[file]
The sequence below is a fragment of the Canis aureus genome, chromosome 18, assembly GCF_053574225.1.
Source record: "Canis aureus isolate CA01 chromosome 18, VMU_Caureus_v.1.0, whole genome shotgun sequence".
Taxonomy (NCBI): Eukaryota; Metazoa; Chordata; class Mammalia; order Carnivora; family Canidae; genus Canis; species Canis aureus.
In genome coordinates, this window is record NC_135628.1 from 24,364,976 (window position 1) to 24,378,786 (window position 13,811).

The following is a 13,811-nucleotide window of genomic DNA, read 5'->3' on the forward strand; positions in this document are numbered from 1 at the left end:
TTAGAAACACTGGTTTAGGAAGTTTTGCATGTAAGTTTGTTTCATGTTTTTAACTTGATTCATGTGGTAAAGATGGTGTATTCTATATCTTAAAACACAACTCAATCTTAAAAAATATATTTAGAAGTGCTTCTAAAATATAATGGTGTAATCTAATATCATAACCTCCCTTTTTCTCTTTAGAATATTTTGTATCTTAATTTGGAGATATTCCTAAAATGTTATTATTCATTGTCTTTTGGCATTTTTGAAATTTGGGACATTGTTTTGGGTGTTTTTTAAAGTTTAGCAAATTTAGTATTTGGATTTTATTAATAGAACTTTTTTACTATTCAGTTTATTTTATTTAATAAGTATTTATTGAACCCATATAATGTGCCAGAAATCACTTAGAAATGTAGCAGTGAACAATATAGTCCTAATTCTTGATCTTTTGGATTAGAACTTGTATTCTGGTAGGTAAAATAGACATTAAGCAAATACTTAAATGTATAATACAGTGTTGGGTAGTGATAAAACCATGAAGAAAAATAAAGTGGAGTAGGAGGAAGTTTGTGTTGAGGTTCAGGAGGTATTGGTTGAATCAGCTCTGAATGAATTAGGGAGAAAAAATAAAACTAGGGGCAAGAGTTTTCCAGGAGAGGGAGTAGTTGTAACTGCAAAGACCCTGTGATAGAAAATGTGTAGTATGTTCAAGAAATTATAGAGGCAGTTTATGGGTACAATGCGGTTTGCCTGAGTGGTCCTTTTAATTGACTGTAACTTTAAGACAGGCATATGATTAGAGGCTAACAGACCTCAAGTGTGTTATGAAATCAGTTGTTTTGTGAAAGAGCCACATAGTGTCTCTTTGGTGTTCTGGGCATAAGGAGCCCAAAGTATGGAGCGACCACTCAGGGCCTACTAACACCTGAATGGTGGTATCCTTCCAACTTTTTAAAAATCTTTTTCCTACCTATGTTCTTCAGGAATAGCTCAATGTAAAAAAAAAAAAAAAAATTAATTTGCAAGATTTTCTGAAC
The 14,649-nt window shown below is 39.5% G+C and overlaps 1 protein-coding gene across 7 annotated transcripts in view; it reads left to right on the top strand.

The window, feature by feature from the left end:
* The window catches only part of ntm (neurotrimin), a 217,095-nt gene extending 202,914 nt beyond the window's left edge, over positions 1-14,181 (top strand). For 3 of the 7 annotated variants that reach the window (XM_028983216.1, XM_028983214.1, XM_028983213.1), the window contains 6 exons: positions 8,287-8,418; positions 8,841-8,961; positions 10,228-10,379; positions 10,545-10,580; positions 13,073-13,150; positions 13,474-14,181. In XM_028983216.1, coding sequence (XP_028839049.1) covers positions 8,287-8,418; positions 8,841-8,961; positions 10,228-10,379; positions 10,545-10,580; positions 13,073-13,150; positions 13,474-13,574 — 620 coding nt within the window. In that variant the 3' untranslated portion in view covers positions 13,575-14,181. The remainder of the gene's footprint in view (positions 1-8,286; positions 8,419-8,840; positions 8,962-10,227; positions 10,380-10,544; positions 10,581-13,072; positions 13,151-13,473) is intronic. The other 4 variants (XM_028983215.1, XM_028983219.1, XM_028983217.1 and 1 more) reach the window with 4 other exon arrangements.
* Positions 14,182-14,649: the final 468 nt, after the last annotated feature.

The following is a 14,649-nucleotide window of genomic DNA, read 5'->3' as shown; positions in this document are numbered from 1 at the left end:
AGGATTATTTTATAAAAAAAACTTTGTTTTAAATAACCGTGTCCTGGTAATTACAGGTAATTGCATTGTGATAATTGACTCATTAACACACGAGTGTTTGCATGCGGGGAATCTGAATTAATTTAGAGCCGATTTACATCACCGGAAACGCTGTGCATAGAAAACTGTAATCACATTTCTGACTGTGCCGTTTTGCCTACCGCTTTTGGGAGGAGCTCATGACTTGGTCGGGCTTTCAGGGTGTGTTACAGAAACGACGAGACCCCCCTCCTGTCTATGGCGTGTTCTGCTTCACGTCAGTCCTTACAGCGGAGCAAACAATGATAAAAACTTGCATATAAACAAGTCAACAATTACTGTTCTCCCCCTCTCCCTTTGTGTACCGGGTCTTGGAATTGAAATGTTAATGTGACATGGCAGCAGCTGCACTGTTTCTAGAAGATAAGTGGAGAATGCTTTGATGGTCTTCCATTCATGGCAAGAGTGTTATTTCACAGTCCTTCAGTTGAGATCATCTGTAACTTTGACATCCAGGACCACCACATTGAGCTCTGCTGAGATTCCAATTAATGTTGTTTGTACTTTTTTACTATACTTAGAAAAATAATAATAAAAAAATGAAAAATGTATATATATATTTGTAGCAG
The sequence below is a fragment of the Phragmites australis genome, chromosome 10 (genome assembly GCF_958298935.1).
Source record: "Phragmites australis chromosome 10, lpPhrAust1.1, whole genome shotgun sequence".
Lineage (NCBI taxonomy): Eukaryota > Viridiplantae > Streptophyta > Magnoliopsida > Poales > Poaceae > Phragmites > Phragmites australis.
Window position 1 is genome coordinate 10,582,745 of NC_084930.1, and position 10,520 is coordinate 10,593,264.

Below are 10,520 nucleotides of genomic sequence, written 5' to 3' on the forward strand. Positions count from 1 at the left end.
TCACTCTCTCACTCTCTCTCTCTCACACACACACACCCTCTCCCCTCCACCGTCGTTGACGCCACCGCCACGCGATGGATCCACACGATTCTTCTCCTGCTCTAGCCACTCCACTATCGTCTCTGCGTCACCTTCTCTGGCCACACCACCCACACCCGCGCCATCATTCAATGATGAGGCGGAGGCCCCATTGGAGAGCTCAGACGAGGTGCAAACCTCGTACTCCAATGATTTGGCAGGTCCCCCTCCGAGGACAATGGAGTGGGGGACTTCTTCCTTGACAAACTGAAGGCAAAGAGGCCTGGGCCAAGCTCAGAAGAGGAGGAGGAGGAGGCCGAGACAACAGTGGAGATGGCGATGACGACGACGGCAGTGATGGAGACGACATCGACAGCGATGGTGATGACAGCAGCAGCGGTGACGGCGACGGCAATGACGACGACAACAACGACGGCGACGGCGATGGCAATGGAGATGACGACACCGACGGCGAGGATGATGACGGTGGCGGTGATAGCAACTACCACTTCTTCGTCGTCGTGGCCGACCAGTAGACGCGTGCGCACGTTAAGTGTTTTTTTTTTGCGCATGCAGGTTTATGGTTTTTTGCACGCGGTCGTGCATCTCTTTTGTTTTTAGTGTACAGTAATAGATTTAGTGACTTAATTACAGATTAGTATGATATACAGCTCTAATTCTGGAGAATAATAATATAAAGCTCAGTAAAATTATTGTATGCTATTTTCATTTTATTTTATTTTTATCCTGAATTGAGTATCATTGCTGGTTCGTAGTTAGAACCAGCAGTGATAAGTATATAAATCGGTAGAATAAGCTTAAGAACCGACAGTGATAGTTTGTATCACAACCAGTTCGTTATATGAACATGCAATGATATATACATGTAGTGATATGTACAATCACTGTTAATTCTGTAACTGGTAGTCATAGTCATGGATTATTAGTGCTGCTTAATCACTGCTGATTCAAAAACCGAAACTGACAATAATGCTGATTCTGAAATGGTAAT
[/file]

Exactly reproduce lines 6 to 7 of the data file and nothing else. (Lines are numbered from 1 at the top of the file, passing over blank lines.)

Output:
TTAGAAACACTGGTTTAGGAAGTTTTGCATGTAAGTTTGTTTCATGTTTTTAACTTGATTCATGTGGTAAAGATGGTGTATTCTATATCTTAAAACACAACTCAATCTTAAAAAATATATTTAGAAGTGCTTCTAAAATATAATGGTGTAATCTAATATCATAACCTCCCTTTTTCTCTTTAGAATATTTTGTATCTTAATTTGGAGATATTCCTAAAATGTTATTATTCATTGTCTTTTGGCATTTTTGAAATTTGGGACATTGTTTTGGGTGTTTTTTAAAGTTTAGCAAATTTAGTATTTGGATTTTATTAATAGAACTTTTTTACTATTCAGTTTATTTTATTTAATAAGTATTTATTGAACCCATATAATGTGCCAGAAATCACTTAGAAATGTAGCAGTGAACAATATAGTCCTAATTCTTGATCTTTTGGATTAGAACTTGTATTCTGGTAGGTAAAATAGACATTAAGCAAATACTTAAATGTATAATACAGTGTTGGGTAGTGATAAAACCATGAAGAAAAATAAAGTGGAGTAGGAGGAAGTTTGTGTTGAGGTTCAGGAGGTATTGGTTGAATCAGCTCTGAATGAATTAGGGAGAAAAAATAAAACTAGGGGCAAGAGTTTTCCAGGAGAGGGAGTAGTTGTAACTGCAAAGACCCTGTGATAGAAAATGTGTAGTATGTTCAAGAAATTATAGAGGCAGTTTATGGGTACAATGCGGTTTGCCTGAGTGGTCCTTTTAATTGACTGTAACTTTAAGACAGGCATATGATTAGAGGCTAACAGACCTCAAGTGTGTTATGAAATCAGTTGTTTTGTGAAAGAGCCACATAGTGTCTCTTTGGTGTTCTGGGCATAAGGAGCCCAAAGTATGGAGCGACCACTCAGGGCCTACTAACACCTGAATGGTGGTATCCTTCCAACTTTTTAAAAATCTTTTTCCTACCTATGTTCTTCAGGAATAGCTCAATGTAAAAAAAAAAAAAAAAATTAATTTGCAAGATTTTCTGAAC
The 14,649-nt window shown below is 39.5% G+C and overlaps 1 protein-coding gene across 7 annotated transcripts in view; it reads left to right on the top strand.